Richards Bay Minerals (RBM) has completed the second phase of the R2.5 million Sokhulu Heritage Site, which will include a specially dedicated area to house the remains of royal elders excavated during RBM’s initial mining operations in Sokhulu. The remains have been respectfully preserved off site until the company and the Traditional Leaders could find a new home for them. The heritage site, which will boast an administration block, market stalls for traders and traditional Zulu huts, will also display an array of traditional artefacts that will form part of the exhibition aimed at attracting tourists.
“Preserving the heritage of the communities in which we operate is a fundamental part of the way we do business but we understand that it is way more than that,” says Werner Duvenhage, Managing Director, Richards Bay Minerals. “It speaks to the hearts and minds of the people that we interact with daily. Recognition of, and respect for, a community’s cultural heritage is fundamental to building an enduring relationship with them, and this is what Heritage Month is all about.”
Cultural heritage management (CHM) is the formal process through which Rio Tinto’s businesses – including RBM - account for the importance of cultural heritage features and values in their planning of business activities. RBM is required to manage cultural heritage in consultation with its host communities and to take reasonable and practical measures to prevent harm to cultural heritage features, which could include the co-management of heritage facilities and providing cultural awareness training.
As RBM finalises the Sokhulu Heritage Site, the intention is to hand the facility over to the Sokhulu Traditional Council early next year to be used to drive tourism development in the local community. The Amafa Cultural Council will be invited to provide guidance on how to manage a heritage site.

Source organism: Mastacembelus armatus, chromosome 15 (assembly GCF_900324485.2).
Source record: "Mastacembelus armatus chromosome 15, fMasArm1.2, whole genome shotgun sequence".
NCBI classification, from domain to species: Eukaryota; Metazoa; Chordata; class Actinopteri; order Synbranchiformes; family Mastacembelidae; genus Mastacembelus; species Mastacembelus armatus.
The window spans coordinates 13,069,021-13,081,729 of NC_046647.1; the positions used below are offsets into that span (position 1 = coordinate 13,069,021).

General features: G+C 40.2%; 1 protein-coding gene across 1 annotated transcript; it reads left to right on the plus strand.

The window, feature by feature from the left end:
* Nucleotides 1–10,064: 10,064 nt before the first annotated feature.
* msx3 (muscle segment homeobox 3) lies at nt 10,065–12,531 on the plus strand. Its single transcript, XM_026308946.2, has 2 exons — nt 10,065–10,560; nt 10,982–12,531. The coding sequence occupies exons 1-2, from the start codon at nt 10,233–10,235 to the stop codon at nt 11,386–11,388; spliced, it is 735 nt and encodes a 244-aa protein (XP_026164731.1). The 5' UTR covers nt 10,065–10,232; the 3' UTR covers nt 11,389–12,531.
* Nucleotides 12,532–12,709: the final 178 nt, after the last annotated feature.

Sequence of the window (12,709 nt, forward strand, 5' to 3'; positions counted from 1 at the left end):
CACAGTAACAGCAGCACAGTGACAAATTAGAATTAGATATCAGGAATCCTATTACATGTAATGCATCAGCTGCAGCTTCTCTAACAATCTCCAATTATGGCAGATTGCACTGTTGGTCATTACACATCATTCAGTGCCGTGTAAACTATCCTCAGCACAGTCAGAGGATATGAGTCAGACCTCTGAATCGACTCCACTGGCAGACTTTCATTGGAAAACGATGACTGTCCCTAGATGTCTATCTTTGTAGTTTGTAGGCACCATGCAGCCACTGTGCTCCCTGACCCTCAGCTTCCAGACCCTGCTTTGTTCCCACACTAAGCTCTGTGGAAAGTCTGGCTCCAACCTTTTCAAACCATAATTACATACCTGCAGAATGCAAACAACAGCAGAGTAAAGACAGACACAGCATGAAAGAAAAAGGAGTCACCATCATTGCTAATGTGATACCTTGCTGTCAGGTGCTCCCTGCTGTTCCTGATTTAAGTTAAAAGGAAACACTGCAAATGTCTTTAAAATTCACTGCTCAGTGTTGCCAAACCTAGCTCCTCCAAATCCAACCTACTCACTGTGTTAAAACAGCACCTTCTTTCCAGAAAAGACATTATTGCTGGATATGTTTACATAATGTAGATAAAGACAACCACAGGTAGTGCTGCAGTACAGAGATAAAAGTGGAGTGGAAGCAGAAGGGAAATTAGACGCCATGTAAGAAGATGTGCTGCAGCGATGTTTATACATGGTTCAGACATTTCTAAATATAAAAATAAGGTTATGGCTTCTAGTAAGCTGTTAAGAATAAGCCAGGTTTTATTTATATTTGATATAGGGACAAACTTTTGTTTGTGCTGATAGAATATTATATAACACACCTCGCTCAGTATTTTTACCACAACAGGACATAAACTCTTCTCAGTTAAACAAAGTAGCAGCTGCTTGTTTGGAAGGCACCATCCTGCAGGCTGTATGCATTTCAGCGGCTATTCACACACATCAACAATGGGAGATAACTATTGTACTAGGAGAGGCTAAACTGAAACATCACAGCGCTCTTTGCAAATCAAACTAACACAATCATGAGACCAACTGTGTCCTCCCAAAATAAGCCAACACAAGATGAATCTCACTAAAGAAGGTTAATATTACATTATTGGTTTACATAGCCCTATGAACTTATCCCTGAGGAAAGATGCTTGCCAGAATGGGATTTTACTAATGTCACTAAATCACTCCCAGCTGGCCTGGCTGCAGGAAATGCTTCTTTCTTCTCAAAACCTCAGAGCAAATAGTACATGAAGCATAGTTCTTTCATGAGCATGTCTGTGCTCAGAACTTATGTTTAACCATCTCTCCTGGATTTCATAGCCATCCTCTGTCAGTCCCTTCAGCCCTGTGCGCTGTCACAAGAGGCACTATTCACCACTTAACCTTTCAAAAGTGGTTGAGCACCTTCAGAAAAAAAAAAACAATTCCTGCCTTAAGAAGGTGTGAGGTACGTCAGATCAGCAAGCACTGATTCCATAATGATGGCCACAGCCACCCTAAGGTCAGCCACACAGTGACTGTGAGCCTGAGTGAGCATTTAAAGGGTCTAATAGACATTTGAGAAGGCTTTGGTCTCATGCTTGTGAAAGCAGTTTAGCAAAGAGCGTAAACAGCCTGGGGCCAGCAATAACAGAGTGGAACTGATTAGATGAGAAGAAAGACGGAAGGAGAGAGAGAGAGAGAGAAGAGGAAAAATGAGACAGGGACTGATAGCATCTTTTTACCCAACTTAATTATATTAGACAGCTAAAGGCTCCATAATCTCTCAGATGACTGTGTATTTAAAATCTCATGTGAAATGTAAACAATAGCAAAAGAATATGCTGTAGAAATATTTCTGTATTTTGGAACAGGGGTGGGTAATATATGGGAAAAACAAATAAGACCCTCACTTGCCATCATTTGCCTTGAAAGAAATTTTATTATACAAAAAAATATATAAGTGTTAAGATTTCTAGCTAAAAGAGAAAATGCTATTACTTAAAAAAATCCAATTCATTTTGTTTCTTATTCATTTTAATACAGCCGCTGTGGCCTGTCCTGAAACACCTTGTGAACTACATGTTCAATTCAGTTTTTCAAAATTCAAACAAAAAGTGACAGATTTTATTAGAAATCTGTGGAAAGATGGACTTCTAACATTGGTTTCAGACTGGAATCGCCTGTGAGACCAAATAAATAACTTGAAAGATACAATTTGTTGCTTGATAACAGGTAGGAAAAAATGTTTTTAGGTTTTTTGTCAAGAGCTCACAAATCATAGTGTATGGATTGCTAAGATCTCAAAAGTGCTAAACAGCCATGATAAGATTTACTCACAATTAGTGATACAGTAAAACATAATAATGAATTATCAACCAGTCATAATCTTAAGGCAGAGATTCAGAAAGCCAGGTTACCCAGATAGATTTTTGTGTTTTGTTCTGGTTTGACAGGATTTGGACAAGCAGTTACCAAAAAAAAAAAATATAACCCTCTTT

According to Inkosi Yesizwe SakwaSokhulu, Ubab’ Mthiyane; “The importance of the Heritage Centre is that it will serve as a monument to preserve the culture and heritage of the people of Sokhulu. It is also vital to ensure that we undertake a marketing drive to attract tourists with whom we will share our culture.”
Inkosi Mthiyane added that the centre should be used to assist young people acquire skills and to provide a platform for subsistence farmers in the areas to sell their produce. It is critical that the centre is managed properly to ensure that we preserve this gift for generations to come, he emphasized.
This is not the first cultural preservation project undertaken by the local mining company. The Mananga Heritage Site was opened in KwaMbonambi a few years ago with similar intentions and the company aims to revive discussions with the Mbonambi Traditional Council on robust marketing strategy to revitalise the important heritage site as a prime tourist attraction in the area.
In previous years, RBM has supported annual cultural events in its host communities, but because of Covid-19 lockdowns, this will not be these events will not be happening in 2020.
“Caring for employees in the workplace is at the heart of how we operate,” adds Duvenhage. “It makes sense then that this should extend to understanding and preserving their heritage, culture and traditions. Knowing the places, objects and practices that are important to our communities and stakeholders, and understanding why they are valued, is a critical part of our cultural heritage management strategy.”
For media queries:
Contact: Zanele Zungu
035 901 3448
Issued by- Rio Matlhaku
Aprio Strategic Communications
On behalf of Richards Bay Minerals